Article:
I wish all OpenMarket readers a Happy Fourth of July. Things are finally returning to normal here in most of the Washington, D.C., region, where many people have endured days of broiling heat without electricity or air conditioning, due to a violent storm that killed 22 people, and knocked out power to 3 million.
Initially, the huge storm hit the Virginia suburbs harder than the Maryland suburbs or Washington, D.C. But the vast majority of people who lost power in Virginia have now had it restored (by Dominion Virginia Power). But in Maryland, many of those who lost power still don’t have power and are suffering through enormous heat. As Gregg Easterbrook, who is not a conservative, notes in The Atlantic, liberal “Maryland Gov. Martin O’Malley . . . can’t even deal with a dismal power utility in his home state. . . . Montgomery County, Maryland, is one of the nation’s bluest and wealthiest counties; its perennially awful power service raises the question of whether liberals can make the trains run on time.” Right after the storm, most of the people without power in the region were in Virginia. Now, most of the people without power seem to be in Maryland.
Why? Maybe politics. There is a bigger political incentive to get the power back on in Virginia, versus a bigger incentive to make political donations to entrenched incumbents and political machines in Maryland. Virginia has a competitive, two-party political system. Maryland is effectively a one-party state. (Maryland recently raised taxes to pay for ever-increasing state spending.)
In Maryland, incompetence isn’t punished. The unions and the Left control everything, and no longer worry about losing that control. The power company for much of D.C.’s Maryland suburbs, Pepco, has donated to the ruling liberal politicians, who publicly feign anger over its slow restoration of power after every major storm, but secretly don’t care, since they have a political monopoly, and can raise taxes and spend it on left-wing causes at will. (Getting Pepco to spend money on green energy boondoggles is a much higher priority for Maryland’s government than getting power back on, perhaps leaving it with fewer resources to spend on speedy power restoration after a storm.)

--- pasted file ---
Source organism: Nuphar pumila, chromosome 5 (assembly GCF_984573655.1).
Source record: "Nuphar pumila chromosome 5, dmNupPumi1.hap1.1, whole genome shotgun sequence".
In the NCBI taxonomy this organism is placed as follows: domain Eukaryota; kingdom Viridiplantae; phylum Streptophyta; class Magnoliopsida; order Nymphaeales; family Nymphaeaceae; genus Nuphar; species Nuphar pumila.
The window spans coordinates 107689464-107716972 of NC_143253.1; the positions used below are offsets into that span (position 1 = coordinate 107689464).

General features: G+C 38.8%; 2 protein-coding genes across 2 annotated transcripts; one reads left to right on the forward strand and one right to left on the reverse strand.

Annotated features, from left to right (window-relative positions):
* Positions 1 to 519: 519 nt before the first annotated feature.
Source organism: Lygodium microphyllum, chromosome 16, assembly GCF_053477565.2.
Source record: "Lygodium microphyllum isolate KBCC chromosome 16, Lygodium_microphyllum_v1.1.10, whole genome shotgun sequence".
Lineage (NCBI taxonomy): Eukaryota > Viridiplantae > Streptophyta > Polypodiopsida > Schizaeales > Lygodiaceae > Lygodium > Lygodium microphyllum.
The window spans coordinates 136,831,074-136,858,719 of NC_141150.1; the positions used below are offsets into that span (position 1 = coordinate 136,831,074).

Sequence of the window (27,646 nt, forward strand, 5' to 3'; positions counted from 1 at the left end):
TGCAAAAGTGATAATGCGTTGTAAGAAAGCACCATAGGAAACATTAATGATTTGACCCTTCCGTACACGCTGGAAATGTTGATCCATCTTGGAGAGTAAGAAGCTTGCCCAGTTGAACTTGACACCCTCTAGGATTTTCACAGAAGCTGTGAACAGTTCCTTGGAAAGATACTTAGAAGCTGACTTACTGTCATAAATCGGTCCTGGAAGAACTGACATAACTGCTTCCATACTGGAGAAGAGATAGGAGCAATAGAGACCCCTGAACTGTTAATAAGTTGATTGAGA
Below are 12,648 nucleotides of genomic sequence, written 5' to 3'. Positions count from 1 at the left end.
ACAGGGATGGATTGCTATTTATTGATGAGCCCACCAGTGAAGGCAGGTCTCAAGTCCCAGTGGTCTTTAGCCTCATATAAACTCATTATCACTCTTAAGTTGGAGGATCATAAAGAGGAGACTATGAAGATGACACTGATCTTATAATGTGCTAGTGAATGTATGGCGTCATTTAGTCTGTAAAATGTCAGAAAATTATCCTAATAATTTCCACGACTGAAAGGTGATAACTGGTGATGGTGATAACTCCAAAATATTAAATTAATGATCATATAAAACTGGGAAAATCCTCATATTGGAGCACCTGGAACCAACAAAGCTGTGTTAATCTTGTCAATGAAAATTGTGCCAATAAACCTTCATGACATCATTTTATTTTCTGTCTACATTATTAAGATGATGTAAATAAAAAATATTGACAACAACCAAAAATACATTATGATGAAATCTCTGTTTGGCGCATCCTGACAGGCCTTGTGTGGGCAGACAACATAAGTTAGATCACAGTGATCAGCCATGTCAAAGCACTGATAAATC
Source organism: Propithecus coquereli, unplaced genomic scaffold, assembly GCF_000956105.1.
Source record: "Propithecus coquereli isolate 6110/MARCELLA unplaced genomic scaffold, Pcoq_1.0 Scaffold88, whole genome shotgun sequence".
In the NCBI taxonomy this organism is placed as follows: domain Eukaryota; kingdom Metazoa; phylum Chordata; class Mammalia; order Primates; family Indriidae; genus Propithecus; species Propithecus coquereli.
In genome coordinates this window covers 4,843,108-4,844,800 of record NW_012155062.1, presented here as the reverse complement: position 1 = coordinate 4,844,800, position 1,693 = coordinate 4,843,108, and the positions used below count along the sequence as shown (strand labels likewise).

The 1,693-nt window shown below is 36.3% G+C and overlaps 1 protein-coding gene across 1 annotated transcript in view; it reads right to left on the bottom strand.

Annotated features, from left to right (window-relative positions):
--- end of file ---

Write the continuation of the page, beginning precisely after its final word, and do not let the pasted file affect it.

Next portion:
The unions have a complete lock on power in Montgomery County, Maryland’s most populous county, and they are dominant in the only election that matters, the Democratic primary. (Duchy Trachtenburg, a Montgomery County Council member who was liberal on everything but her desire to rein in skyrocketing public-employee pension and disability payments — she was the head of the local NOW chapter, for example — was bounced out of office in the Democratic primary solely due to union opposition, even though she was endorsed by all the newspapers, which perceived her as looking out for county taxpayers, unlike her colleagues.) Since what matters for a Maryland government official’s tenure is whether she is pro-union, not whether she delivers for taxpayers, it is not surprising that government services, and the quality of services provided by government-regulated public utilities, have deteriorated.
In Virginia, by contrast, incompetence is sometimes punished at the polls. It’s a competitive “purple state.” The state leans slightly Democratic in U.S. Senate races, but slightly Republican at the local level. Lawmakers of both parties are afraid of being defeated, and will reply to your emails to pretend like they care about your concerns (sometimes, they actually do care). The Virginia power company probably knows there would be adverse consequences for it, if it left people without power for a week, which is common in Maryland after a storm.
It’s expected to be hot in the region on the Fourth of July — so much so that my neighborhood canceled its traditional outdoor neighborhood Fourth of July celebration this year due to the anticipated high temperature. I live in Arlington, Virginia, so at least I have air conditioning. But many Maryland residents may not be so lucky, and may have to do without power or air conditioning on Independence Day.